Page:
FAIRWAY, KS (KCTV) -- As we take steps to getting back to life as it was before COVID-19, there’s one family member that may have a tougher time than others… Your dog!
After all, they were just getting used to you being home all the time and now it’s time to head back to work!
For most dogs, it’s their least favorite part of the day, but the sound of mom and dad leaving for work is coming back and if you think you may have some trouble readjusting, just imagine how your dog feels.
After all, being a canine in the time of COVID-19 has been pretty sweet.
“He has been living his best life,” said Courtney Katon about her 7-month-old golden retriever named Max. “He’s been hitting the park with his pals a lot these last couple of months and Katon is a little worried Max may feel a bit out of sorts as things get back to normal.”
“Every time we get in the car, he’s coming with us,” she said. “He’s not been in his kennel for two months. It’s going to be a change when we go back to work, but he’s loving it so far!
It’s the same with 1-year-old Rowdy. He’s gotten used to having not only mom and dad around, but all the kids, too!
“He loves it,” said Trisha Meharry. “He doesn’t rest much, running around trying to keep up with what they’re doing!”
For those pack-loving pals, social distancing has been the ultimate treat. So, the transition from company to quiet might be a little rough.
That tough transition is something dog trainers and behaviorists like Mike Deathe worry about.
“The biggest fear we’ve got is that, because we spent all this time with the dogs right there in the house 24/7, is the minute you go back to work, these dogs are going to freak out and you’re going to have separation anxiety,” said Deathe.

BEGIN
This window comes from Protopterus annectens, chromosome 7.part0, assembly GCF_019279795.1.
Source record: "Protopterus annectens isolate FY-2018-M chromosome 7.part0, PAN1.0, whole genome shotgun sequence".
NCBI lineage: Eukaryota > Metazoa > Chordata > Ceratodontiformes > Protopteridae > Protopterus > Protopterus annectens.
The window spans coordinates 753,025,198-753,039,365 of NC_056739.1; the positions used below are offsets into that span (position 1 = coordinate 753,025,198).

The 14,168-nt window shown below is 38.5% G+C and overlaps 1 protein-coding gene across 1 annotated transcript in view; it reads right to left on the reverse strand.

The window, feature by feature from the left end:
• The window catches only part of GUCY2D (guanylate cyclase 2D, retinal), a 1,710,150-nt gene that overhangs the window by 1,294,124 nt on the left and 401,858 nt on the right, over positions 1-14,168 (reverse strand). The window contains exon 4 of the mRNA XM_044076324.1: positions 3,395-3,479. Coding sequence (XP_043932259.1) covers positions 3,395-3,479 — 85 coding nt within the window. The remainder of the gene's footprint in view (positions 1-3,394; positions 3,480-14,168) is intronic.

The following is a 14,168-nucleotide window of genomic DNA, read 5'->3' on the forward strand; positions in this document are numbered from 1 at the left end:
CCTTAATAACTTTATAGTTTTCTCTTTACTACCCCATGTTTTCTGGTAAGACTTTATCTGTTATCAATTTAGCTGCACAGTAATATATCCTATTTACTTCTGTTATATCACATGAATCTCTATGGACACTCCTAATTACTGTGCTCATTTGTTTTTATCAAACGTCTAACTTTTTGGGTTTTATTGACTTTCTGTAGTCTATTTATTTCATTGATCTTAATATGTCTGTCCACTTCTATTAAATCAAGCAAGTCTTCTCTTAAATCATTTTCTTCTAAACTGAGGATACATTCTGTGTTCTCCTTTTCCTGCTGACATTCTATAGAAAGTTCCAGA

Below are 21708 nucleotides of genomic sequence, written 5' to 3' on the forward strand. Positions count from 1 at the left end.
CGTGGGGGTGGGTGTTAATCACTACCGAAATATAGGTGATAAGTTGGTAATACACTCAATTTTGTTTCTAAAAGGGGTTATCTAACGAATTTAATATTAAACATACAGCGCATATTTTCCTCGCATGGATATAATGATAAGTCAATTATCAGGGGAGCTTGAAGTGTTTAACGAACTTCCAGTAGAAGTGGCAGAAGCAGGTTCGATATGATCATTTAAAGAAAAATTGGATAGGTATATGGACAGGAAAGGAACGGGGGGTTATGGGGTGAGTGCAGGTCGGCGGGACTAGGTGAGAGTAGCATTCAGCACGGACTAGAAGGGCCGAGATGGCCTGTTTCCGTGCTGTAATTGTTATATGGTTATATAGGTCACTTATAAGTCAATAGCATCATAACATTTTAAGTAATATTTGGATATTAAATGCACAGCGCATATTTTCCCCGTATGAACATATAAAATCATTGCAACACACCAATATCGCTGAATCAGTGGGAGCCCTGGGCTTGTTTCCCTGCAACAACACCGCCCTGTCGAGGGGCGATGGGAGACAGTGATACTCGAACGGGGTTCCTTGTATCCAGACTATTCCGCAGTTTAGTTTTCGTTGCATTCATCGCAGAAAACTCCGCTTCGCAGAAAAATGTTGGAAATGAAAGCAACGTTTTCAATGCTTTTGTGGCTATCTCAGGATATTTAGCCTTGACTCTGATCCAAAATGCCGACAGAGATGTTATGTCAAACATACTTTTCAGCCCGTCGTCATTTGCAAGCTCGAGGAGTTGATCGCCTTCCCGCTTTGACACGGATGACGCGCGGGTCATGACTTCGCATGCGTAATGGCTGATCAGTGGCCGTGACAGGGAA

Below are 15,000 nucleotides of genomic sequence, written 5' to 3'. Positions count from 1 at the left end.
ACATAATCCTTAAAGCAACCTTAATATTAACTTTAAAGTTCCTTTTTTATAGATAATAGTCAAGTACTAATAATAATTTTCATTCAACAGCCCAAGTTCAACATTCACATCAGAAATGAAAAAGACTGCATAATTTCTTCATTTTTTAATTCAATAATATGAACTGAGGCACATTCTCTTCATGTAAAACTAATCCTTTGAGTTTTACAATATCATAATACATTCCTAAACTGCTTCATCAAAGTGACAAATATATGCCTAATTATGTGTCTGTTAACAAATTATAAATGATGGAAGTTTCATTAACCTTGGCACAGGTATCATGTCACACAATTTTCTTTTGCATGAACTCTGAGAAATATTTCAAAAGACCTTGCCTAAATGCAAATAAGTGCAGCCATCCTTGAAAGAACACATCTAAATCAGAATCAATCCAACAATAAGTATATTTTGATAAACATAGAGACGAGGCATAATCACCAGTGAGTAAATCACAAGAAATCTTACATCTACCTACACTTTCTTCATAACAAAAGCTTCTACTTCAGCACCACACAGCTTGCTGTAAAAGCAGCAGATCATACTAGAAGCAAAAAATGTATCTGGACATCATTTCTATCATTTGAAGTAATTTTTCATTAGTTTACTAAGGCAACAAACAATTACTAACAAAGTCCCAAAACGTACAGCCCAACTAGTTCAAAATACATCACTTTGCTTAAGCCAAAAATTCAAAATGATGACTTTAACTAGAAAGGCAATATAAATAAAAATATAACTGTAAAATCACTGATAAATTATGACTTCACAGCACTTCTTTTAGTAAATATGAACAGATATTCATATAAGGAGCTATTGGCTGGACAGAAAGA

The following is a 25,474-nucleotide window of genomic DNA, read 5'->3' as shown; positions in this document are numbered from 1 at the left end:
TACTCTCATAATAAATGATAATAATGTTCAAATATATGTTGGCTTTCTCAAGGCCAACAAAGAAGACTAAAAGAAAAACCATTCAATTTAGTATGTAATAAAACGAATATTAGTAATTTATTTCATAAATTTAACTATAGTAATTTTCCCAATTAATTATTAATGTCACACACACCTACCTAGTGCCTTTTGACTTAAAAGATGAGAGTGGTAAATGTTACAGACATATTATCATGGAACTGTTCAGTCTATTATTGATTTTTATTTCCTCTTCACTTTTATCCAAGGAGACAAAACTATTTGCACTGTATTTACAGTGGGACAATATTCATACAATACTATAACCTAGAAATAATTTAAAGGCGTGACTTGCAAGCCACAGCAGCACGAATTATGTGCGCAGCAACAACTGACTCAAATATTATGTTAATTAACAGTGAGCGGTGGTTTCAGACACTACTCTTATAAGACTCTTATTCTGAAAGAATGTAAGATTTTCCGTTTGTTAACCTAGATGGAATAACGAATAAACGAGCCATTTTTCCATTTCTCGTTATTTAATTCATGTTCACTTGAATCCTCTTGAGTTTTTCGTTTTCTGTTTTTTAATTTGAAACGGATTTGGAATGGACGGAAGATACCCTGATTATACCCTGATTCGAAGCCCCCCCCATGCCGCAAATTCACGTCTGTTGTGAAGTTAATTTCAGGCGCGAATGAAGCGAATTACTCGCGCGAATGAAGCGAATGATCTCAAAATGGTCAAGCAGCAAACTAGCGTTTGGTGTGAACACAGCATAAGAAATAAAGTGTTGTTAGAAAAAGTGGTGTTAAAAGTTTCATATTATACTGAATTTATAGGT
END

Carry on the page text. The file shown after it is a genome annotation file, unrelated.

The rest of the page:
Deathe said the only way to avoid that is to start preparing your dog now.
“The biggest tip I can give people is quit living based off the routine you have and start trying to live off the routine we’re going to have when we go back to work,” he advised.
That includes some quiet alone time for the dogs, either by taking a trip to the grocery store or just leaving for a drive. It has to be something that reminds the dog that just because you’re leaving doesn’t mean you’re not coming back.
“They’re creatures of habit,” he said. “They just need to know what the routines are.”
Also, if you crate your dog when you’re gone, Deathe said you might want to start re-introducing that now.
“No matter what, let’s do some crate time in the morning, let’s do some crate time in the afternoon, let’s try to get the doggie daycare started back up, maybe a dog walker,” said Deathe.
Once you do go back to work, try to pop home for lunch to let them outside and say, “Hi.” Or, if you can’t, ask a trusted friend or family member to do so.
Watch for signs like destructive behaviors, panting, or even them trying to break out of their crate where they should feel safe and secure. Those are all signs your dog is feeling anxiety. It most likely means you didn’t properly prepare your dog for life after quarantine.
Deathe said just a little bit of prep work every day will make a big difference when you leave for your regular work day, giving not only you peace of mind, but also your four-legged family member (who’s probably loved having you home more than anyone).
But, that’s unless you’re Sebastian. His dad, Joshua Roam, said he’s over the whole daily trip to the park thing.
“I think he’s going to be excited for us to go -- absolutely go back to work full-time,” said Roam.
Mike Deathe said that if you’re having behavior issues with your dog after you return to work, most trainers can help give you helpful tips. They can do that even just on the phone or on a video conference these days.
He’s also blogged about the topic. You can find that by clicking here.